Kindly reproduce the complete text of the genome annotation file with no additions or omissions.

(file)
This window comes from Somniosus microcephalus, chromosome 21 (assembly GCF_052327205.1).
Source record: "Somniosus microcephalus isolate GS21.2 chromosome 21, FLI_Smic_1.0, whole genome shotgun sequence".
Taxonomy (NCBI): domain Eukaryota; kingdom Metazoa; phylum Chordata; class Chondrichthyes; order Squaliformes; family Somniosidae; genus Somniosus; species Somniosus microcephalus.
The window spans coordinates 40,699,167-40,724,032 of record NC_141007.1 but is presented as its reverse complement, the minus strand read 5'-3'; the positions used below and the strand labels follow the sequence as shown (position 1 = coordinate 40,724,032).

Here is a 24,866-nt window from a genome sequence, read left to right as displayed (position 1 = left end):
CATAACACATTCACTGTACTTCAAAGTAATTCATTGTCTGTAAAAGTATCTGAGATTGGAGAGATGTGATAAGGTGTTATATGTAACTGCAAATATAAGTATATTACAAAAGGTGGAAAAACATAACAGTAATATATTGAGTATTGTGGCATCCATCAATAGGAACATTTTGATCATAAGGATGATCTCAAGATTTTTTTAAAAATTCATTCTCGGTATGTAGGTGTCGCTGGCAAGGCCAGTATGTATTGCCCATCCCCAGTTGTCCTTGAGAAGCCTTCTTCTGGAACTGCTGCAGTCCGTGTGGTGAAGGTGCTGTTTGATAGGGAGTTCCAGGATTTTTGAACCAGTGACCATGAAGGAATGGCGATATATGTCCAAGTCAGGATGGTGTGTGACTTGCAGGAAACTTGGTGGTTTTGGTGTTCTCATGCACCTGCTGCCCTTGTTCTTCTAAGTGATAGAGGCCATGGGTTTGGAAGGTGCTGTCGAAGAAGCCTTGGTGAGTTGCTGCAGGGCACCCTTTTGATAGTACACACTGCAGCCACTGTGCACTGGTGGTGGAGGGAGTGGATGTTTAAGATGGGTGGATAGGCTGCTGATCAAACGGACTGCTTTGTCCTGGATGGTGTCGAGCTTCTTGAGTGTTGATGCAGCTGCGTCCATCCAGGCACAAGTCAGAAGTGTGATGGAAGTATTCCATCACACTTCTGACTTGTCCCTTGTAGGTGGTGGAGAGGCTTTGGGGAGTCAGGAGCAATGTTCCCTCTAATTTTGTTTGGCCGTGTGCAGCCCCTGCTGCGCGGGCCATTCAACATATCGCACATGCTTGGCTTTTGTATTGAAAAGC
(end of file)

This window comes from Somniosus microcephalus, chromosome 21 (assembly GCF_052327205.1).
Source record: "Somniosus microcephalus isolate GS21.2 chromosome 21, FLI_Smic_1.0, whole genome shotgun sequence".
Taxonomy (NCBI): domain Eukaryota; kingdom Metazoa; phylum Chordata; class Chondrichthyes; order Squaliformes; family Somniosidae; genus Somniosus; species Somniosus microcephalus.
The window spans coordinates 40,699,167-40,724,032 of record NC_141007.1 but is presented as its reverse complement, the minus strand read 5'-3'; the positions used below and the strand labels follow the sequence as shown (position 1 = coordinate 40,724,032).

Here is a 24,866-nt window from a genome sequence, read left to right as displayed (position 1 = left end):
CATAACACATTCACTGTACTTCAAAGTAATTCATTGTCTGTAAAAGTATCTGAGATTGGAGAGATGTGATAAGGTGTTATATGTAACTGCAAATATAAGTATATTACAAAAGGTGGAAAAACATAACAGTAATATATTGAGTATTGTGGCATCCATCAATAGGAACATTTTGATCATAAGGATGATCTCAAGATTTTTTTAAAAATTCATTCTCGGTATGTAGGTGTCGCTGGCAAGGCCAGTATGTATTGCCCATCCCCAGTTGTCCTTGAGAAGCCTTCTTCTGGAACTGCTGCAGTCCGTGTGGTGAAGGTGCTGTTTGATAGGGAGTTCCAGGATTTTTGAACCAGTGACCATGAAGGAATGGCGATATATGTCCAAGTCAGGATGGTGTGTGACTTGCAGGAAACTTGGTGGTTTTGGTGTTCTCATGCACCTGCTGCCCTTGTTCTTCTAAGTGATAGAGGCCATGGGTTTGGAAGGTGCTGTCGAAGAAGCCTTGGTGAGTTGCTGCAGGGCACCCTTTTGATAGTACACACTGCAGCCACTGTGCACTGGTGGTGGAGGGAGTGGATGTTTAAGATGGGTGGATAGGCTGCTGATCAAACGGACTGCTTTGTCCTGGATGGTGTCGAGCTTCTTGAGTGTTGATGCAGCTGCGTCCATCCAGGCACAAGTCAGAAGTGTGATGGAAGTATTCCATCACACTTCTGACTTGTCCCTTGTAGGTGGTGGAGAGGCTTTGGGGAGTCAGGAGCAATGTTCCCTCTAATTTTGTTTGGCCGTGTGCAGCCCCTGCTGCGCGGGCCATTCAACATATCGCACATGCTTGGCTTTTGTATTGAAAAGC